Thanks for asking about this. I have been chided and have also chided close relatives for speaking Spanish. The situation is the same, usually. My mother used to reprimand me for speaking Spanish when we were in English-speaking company that didn't understand. She found it rude. At first I was offended (but why? Spanish is our language!!), but then I understand that her intention was not to stifle me, but to be inclusive and speak in the language that all of us could participate in. I found myself doing the same to my husband recently when he started a side conversation (already rude) in Spanish with me while we were in company that spoke only English (ruder).

So that's that. I think you have to look at people's intentions when incidents like this happen. We're all doing the best we can and sometimes the question is one of education or misinformation. Perhaps I worry too much about seeming rude to others, but I would rather speak plainly to a family member or close friend than come across as anything less than being clear, comprehensible, and present in the company I might be keeping.


Soy profesora de español para adultros en Manhattan. Con mi esposo tenemos nuestro propio centro de aprendizaje, y hemos tenido la oportunidad de ver casos muy interesantes relñacionados con el idioma.

El que mas nos llama la atención es el target de estudiantes que llamamos "Spanish Heritage students" cuyas edades oscilan entre los 25 y 40 años. Hijos de hispanos de segunda generación, con características físicas claramente hispanas, que entienden el idioma pero que no lo hablan. Ellos han sido criados por padres (la mayoría con escasos recursos academicos y económicos) que han promovido que sus hijos solo hable inglés por el miedo y complejo de ser estigmatizados o discriminados en sus comunidades por hablar español. Ahora esos mismos niños son los que, en busca de su propia identidad, pagan para aprender lo que sus padres debieron haberles enseñado desde chicos. El tema de hablar español en los hogares es tan importante porque el idioma va relacionado intimamente con la personalidad y la identidad del niño.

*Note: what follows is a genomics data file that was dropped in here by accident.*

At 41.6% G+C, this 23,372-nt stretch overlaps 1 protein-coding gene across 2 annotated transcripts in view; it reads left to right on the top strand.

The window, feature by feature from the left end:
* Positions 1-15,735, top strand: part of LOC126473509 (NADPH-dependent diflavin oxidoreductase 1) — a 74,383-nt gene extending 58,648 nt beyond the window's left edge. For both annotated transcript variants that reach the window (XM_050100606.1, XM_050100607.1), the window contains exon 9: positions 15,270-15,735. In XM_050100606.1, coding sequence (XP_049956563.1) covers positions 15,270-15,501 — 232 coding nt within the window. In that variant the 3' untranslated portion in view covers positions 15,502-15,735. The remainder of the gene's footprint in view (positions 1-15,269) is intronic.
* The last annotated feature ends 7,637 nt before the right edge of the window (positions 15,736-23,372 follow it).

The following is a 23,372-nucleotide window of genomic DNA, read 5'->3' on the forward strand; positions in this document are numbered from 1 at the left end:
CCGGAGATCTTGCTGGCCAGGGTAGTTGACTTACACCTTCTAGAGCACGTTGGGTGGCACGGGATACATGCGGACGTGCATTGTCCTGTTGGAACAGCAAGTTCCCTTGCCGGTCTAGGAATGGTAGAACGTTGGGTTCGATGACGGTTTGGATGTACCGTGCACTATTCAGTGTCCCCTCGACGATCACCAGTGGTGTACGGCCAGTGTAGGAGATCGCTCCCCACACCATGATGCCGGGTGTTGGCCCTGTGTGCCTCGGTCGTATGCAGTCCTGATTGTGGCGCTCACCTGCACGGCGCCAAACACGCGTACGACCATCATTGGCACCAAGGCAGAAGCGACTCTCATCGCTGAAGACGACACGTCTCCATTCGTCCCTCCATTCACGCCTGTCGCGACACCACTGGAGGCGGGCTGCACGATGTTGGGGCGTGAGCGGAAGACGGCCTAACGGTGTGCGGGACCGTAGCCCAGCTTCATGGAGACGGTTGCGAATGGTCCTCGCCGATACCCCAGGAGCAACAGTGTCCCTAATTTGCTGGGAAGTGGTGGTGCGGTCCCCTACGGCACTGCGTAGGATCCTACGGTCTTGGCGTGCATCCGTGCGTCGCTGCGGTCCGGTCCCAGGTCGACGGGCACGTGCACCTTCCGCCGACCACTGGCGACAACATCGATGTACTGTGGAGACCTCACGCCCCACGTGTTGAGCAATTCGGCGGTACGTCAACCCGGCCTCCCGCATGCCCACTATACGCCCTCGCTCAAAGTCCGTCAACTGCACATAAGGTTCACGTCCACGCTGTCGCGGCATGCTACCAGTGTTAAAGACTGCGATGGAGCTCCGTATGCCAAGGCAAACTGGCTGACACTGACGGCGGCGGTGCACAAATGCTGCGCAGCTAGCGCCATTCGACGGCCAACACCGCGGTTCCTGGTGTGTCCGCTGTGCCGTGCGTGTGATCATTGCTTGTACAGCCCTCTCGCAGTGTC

Entonces sería interesante que en tu nota detallaras el tema de que muchas veces el que no se hable español en las familias no solamente es por parte de los "blancos" sino por ignorancia y desconocimiento de los propios padres.


I have a couple of stories for you...they may be too old...meaning they happened in the 60's but I feel must tell you.

May 1965 Brownsville, Texas (a border town) Matamoros being on the other side of elementary school, Ebony
Heights, on Stanford Street. We were alway told NOT to ever speak Spanish at school. We were told this by the teachers and administrators. One afternoon while I was playing in the school yard during recess...there were a couple of girls playing with a ball beside me. They were speaking spanish and having fun. In a moment that I will never forget, a teacher strides over to them and grabs on girl by the arm and slaps her in the face. Everyone on the school yard was stunned. The teacher dragged both of the girls off yelling at them that they are NOT to speak spanish on the school grounds. I felt so bad because I spoke spanish to my grandparents....and this is where another story begins.